Pamela Bailey read selections from her book. 

Barrie Levine read “Ukraine Haiku.” 

Muriel read some simple philosophy. 

Sandra Williams’ “Brothers” was from a picture of Christ & the Buddha. 

Amy Seabrook read about planetary music. 

Jorgelina Zeoli’s poems were on friendship. 

Nancy Hewitt has a new book of memoirs from Finishing Line Press

Jon Wesick breathlessly read a couple of clever, hyped up satiric pieces. 

James Inman’s piece about how folks around the world celebrate Easter was also humor, as was Franz's political piece.

Jennie Meyer shared some sci-fi based on Mary Oliver. 

I read a couple of my poem cards, they’re short. 

Kevin Perrin read pieces about Cape Ann & Holyoke.

Then my phone rang & by the time the call was over so was the open mic, & for that matter the Rockport Poetry Festival.

If you are interested in more information about poetry in Rockport, email; & be sure to check out the activities of the Gloucester Writers Center . 

May 7, 2022

Earth Day Reading, April 22

Once again the Friends & Foundation of the Albany Public Library (FFAPL) held a reading by local writers & activists on eco-themes to mark Earth Day; this year it was held on a crisp & breezy, but sunny day, in Albany’s Washington Park, at the Robert Burns statue. It was organized by Amy Forando, & the host was Alexis Bhagat, Executive Director of FFAPL, who acknowledged the presence of the first people on this land, & our responsibility to blessing their memory.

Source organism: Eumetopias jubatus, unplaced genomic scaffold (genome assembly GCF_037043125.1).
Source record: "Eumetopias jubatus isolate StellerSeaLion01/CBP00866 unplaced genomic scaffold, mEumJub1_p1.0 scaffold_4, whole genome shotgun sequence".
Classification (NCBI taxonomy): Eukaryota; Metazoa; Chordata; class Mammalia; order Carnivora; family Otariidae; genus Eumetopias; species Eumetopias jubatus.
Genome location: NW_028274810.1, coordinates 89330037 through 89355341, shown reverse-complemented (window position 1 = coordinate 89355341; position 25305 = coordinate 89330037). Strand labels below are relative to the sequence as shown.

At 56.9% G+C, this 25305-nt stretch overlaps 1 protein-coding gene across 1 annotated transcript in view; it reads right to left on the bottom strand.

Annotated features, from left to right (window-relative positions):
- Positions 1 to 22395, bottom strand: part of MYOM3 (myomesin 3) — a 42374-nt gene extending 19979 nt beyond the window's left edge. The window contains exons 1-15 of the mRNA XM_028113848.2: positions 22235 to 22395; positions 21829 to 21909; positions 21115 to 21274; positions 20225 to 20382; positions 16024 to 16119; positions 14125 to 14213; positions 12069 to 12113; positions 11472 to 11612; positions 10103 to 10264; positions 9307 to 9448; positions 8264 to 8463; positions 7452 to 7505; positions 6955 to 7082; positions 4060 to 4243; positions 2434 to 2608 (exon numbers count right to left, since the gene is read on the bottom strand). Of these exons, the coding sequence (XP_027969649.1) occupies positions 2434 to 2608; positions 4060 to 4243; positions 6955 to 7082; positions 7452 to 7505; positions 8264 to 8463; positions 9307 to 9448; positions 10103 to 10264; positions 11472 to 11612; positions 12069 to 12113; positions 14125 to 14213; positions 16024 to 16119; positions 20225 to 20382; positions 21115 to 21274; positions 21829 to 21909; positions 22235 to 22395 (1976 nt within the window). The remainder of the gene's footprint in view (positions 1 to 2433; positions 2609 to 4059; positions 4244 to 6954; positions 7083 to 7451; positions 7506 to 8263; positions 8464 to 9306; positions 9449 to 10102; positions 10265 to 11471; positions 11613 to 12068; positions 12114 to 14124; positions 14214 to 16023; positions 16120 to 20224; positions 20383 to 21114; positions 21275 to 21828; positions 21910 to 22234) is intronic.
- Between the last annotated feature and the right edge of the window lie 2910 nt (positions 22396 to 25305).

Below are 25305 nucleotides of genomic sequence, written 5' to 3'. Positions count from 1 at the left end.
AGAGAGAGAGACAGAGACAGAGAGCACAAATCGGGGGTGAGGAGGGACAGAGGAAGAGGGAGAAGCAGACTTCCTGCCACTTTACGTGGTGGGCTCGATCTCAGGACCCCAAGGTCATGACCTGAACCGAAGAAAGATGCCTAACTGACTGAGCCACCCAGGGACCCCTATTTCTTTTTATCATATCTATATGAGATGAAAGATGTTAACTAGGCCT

The readings were divided into 5 section/topics.

First Reading: A Reading for the Land and the City

The first reader was the Honorable Kathy Sheehan, the Mayor of Albany, who expressed an interest in introducing poetry to open official City of Albany events, appropriate to hear at the foot of a statue of Scots poet Robert Burns.

Poet Allie Middleton dramatically read a selection of her poems.

Second Reading: A Reading for the River and the Waters

Pippa Bartollotti read selections from her novel The Symmetries (Vanguard Press, 2022), the first novel of a “cli-fi” trilogy.

I read from my poems, one titled “Water” included in Ghost Fishing: an Eco-Justice Anthology (The University of Georgia Press, 2018) & ended with a performance of the late Albany poet & environmental activist Tom Nattell’s poem “Save It.”

Third Reading: A Reading for the People and the Animals

Sarah Giragosian read poems from her poetry collections Queer Fish (Dream Horse Press, 2017) & The Death Spiral (Black Lawrence Press, 2020).

Barbara Chepaitis brought in a moment of levity with “dog poems” written by her pet after it ate a book of poems.

Cara Benson read a poem by Lawrence Ferlinghetti, “Dog,” from his legendary A Coney Island of the Mind (City Lights Books, 1955) & introduced us to the “Kindship” series by David Abram.

Albany Literary Legend Elisa Albert read “The Layer,” a poem by Stanley Kunitz.

Fourth Reading: A Reading for the Wind and the Air

Alexis Bhagat read from a series of poems, facts, & lectures.

Douglas Rothschild did a free-form ramble on wind & politics, & poems on “air” & “wind” without which we wouldn’t be able to hear him.

Fifth Reading: A Reading for the Future

Appropriately enough, the last reader was literally part of the future, Rose, a poised & confident 8th grade student who read poems by Mary Oliver & Jo Harjo. 

As we continue the fight against pollution & the corporate exploitation & degradation of the environment, resistance against which was waged by earlier generations of environmental activists, so we, the current activists, must mentor, encourage, & pass on the work to the next generation, but hand-in-hand for as long as we, the Elders, last.

May 6, 2022

Third Thursday Poetry Night, April 21